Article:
The investigation report stated that in the attack on 40 opposition-held villages, elders and disabled people were burned alive. In addition, 132 women and girls were kidnapped in the violent assaults that forced 31,140 to flee for their lives.

Opposition forces also conducted attacks that claimed the lives of civilians, the report added.

Before the UNSC voted on the arms embargo, the South Sudan parliament had approved extending Kiir’s presidential term till 2021 in a move condemned by the opposition.

Chairman of Parliament’s Information Committee Paul Youani Bonju said the move will bolster the government’s position in the peace talks with rebel groups.

The terms of other officials, including parliamentarians and governors, were extended as well.

Mabior Garang De Mabior, spokesman of the Sudan People’s Liberation Movement-In-Opposition (SPLM-IO), told Reuters from Nairobi: “We regret the move as it shows the regime is playing games at the negotiating table.

The international community should not recognise this move and the regime should be declared as a rogue regime.”

The move will complicate the way to lasting peace in South Sudan immersed in tribal war between the majority Dinka, to which Kiir belongs, and rebel leader Riek Machar’s Nuer.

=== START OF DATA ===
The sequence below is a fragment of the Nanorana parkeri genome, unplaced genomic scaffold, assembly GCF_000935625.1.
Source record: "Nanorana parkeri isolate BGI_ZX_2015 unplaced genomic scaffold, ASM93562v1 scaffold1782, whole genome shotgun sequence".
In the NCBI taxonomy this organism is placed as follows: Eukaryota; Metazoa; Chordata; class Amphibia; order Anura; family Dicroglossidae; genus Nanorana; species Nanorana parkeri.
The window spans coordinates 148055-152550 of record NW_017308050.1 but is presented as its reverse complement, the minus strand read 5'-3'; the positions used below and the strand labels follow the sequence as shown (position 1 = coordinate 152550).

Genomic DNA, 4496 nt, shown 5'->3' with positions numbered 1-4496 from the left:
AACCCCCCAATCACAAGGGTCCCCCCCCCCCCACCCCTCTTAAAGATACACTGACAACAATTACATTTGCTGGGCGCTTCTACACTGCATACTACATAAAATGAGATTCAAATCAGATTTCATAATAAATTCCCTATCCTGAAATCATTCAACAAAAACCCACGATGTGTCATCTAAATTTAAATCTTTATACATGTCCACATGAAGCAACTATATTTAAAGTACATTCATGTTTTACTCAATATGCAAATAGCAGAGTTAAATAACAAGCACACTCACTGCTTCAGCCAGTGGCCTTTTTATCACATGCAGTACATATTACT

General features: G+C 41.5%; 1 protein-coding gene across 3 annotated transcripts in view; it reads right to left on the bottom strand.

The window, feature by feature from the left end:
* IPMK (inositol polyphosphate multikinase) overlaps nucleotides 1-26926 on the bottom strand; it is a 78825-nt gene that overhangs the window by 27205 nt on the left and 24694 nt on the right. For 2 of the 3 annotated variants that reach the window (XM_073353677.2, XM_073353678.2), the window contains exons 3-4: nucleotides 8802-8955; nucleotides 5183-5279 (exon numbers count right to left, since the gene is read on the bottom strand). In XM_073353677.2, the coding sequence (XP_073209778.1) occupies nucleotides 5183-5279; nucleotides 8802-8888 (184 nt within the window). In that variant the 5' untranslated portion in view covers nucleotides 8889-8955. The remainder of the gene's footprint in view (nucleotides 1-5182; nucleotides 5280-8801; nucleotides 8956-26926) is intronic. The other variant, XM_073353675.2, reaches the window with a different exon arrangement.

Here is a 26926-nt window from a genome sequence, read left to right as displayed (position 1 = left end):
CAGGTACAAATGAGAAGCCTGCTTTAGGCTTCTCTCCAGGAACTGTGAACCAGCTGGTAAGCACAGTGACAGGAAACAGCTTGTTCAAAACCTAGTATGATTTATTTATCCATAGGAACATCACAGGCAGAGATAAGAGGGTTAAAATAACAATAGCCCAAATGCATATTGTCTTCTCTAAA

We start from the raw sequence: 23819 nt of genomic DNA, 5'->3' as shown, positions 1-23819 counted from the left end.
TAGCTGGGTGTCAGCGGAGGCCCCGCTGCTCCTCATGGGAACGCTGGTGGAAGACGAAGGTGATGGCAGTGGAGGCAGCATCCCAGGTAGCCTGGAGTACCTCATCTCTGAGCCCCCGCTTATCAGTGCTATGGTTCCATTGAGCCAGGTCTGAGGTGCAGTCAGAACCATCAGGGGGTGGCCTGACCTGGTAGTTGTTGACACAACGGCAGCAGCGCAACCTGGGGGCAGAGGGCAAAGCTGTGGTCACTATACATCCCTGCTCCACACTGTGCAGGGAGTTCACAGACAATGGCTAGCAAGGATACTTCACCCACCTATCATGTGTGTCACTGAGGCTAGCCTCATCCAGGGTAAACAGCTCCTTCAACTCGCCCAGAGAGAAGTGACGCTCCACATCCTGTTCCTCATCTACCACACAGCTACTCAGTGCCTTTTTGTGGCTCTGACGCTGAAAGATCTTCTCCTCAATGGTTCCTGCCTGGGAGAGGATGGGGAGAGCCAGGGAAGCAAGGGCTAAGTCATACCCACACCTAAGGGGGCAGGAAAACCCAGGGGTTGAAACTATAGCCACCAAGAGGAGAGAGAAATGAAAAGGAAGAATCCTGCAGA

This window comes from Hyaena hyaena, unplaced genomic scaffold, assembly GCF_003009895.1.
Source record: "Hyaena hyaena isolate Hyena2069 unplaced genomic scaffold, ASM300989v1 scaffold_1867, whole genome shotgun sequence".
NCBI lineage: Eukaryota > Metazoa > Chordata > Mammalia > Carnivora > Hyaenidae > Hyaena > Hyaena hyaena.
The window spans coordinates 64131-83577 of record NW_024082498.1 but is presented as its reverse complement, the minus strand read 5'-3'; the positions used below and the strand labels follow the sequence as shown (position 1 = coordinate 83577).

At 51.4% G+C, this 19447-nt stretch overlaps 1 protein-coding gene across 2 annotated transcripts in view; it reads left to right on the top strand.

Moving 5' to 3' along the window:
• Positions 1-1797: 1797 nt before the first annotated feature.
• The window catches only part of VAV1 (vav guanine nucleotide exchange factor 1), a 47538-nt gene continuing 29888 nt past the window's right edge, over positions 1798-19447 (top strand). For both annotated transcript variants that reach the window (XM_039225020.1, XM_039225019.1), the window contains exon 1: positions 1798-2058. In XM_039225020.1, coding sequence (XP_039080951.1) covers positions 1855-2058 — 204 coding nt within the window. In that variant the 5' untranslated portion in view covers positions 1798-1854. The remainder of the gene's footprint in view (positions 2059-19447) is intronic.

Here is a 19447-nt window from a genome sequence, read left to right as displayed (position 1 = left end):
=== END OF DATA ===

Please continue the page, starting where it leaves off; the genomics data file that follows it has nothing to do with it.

The recent reinstatement of Machar as vice president convinced the opposition to retract its disapproval of the law that was changed to allow for the extended term of Kiir and other officials.

Deputy spokesman of SPLM-IO Paul Lam Gabriel said the move was “unacceptable” and that the rebels should choose two of Kiir’s four vice-presidents – the number of vice-presidents was agreed upon in the 2010 Entebbe Agreement – to loosen Kiir’s grip on power.

“We will not settle for the position of vice president only in these negotiations. We are more focused on structural and institutional causes to impose more restrictions on Kiir’s regime on the legislative and executive levels,” he added.

From the look of it, South Sudan is back to square one. The armed opposition, while objecting to extending Kiir’s mandate, is demanding the instatement of an additional vice president. Negotiating for a list of other demands appears even more difficult.

The government’s attack on opposition-held villages and areas inhabited by the Nuer tribe will further complicate the road to peace in South Sudan.

The situation is disturbing, to say the least, for neighbouring countries, especially with the leaps Abiy Ahmed, Ethiopia’s prime minister, has taken to reconcile with Eritrea, Addis Ababa’s arch-rival for more than two decades, as well as talks among East Africa countries to calm Kenya’s domestic front, and reconciliation efforts taking place in Somalia.

At the same time, the Khartoum administration, which is accused of aggravating violence in South Sudan, wants to change the status quo to give more room to negotiate for the exportation of oil from South Sudan and Red Sea ports to improve its failing economy.

*A version of this article appears in print in the 19 July 2018 edition of Al-Ahram Weekly under the headline: Stumbling blocks in South Sudan